The Supreme Court held that the equal protection clause of the Fourteenth Amendment did not prohibit government-mandated segregation as long as accommodations were equal for both races.
During the late nineteenth century, southern state legislatures enacted many laws requiring segregation. Louisiana’s Separate Car Act of 1890 provided for “equal but separate accommodations for the white and colored races” on passenger railways within the state. In a test case, Homer Plessy, who was classified as “colored” because of his one-eighth African ancestry, was arrested for refusing to leave a car reserved for whites. Plessy claimed that the law was unconstitutional under both the Thirteenth and Fourteenth Amendments.
Justices of the Court that ruled in Plessy v. Ferguson: Melville W. Fuller; Horace Gray; Rufus W. Peckham; Edward D. White; John Marshall Harlan; Henry B. Brown; David J. Brewer; Stephen J. Field; and George Shiras, Jr.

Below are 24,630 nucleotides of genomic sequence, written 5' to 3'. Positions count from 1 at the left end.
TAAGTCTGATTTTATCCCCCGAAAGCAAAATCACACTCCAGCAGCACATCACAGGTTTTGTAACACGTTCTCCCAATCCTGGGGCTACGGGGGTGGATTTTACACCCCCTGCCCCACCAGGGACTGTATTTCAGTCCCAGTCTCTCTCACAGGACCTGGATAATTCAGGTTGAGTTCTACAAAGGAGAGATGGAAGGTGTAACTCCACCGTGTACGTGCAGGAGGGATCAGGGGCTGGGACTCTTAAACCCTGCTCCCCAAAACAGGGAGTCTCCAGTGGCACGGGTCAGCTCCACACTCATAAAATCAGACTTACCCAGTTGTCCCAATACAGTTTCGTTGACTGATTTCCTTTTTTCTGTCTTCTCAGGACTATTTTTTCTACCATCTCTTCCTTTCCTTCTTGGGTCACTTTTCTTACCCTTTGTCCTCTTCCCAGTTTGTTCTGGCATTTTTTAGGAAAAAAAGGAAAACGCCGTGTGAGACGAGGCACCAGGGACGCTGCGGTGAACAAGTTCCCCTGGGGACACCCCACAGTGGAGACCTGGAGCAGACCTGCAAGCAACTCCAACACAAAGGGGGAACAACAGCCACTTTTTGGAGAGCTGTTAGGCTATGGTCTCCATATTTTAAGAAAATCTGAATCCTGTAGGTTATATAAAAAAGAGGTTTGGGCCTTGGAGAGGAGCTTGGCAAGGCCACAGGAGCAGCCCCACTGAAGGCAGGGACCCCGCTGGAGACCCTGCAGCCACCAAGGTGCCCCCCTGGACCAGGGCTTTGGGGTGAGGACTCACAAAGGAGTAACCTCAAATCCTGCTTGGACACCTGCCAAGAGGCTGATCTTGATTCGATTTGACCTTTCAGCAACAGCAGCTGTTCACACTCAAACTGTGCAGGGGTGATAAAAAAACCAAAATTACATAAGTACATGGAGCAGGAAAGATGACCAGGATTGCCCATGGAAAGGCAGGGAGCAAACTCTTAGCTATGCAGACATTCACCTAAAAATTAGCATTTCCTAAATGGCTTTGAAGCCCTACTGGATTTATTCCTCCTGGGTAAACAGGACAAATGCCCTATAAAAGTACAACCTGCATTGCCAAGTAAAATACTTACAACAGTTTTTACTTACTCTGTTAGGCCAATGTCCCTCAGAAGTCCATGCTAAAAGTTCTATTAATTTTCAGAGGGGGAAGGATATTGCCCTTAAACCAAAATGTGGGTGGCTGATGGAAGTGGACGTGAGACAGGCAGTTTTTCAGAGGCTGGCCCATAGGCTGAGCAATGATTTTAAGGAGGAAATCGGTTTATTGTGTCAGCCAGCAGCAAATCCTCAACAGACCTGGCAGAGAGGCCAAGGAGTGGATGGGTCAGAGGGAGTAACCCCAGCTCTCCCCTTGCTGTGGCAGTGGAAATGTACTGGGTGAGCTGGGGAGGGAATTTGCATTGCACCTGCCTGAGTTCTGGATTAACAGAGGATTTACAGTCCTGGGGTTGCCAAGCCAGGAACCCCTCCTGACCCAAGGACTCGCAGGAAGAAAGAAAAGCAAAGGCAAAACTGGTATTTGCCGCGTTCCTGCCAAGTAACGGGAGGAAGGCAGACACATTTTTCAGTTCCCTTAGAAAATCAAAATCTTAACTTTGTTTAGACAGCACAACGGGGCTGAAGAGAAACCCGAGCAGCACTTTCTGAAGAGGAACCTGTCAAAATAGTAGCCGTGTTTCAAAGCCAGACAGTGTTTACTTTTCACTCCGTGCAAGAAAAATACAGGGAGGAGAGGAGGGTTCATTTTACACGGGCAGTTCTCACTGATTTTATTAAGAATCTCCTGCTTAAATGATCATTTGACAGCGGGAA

By a 7-1 vote, the Supreme Court sustained the Louisiana law. Writing for the majority, Justice Henry B. Brown
The Plessy doctrine of separate but equal provided the constitutional foundation for the Jim Crow system. Beginning in the 1930’s, the Court began to chip away at the doctrine and to demand that public facilities really be equal. It was not until Brown v. Board of Education (1954) that the Court repudiated the Plessy precedent.
Brown v. Board of Education
Cumming v. Richmond County Board of Education
Equal protection clause
Jones v. Alfred H. Mayer Co.
Race and discrimination
Segregation, de jure
Separate but equal doctrine
Taney, Roger Brooke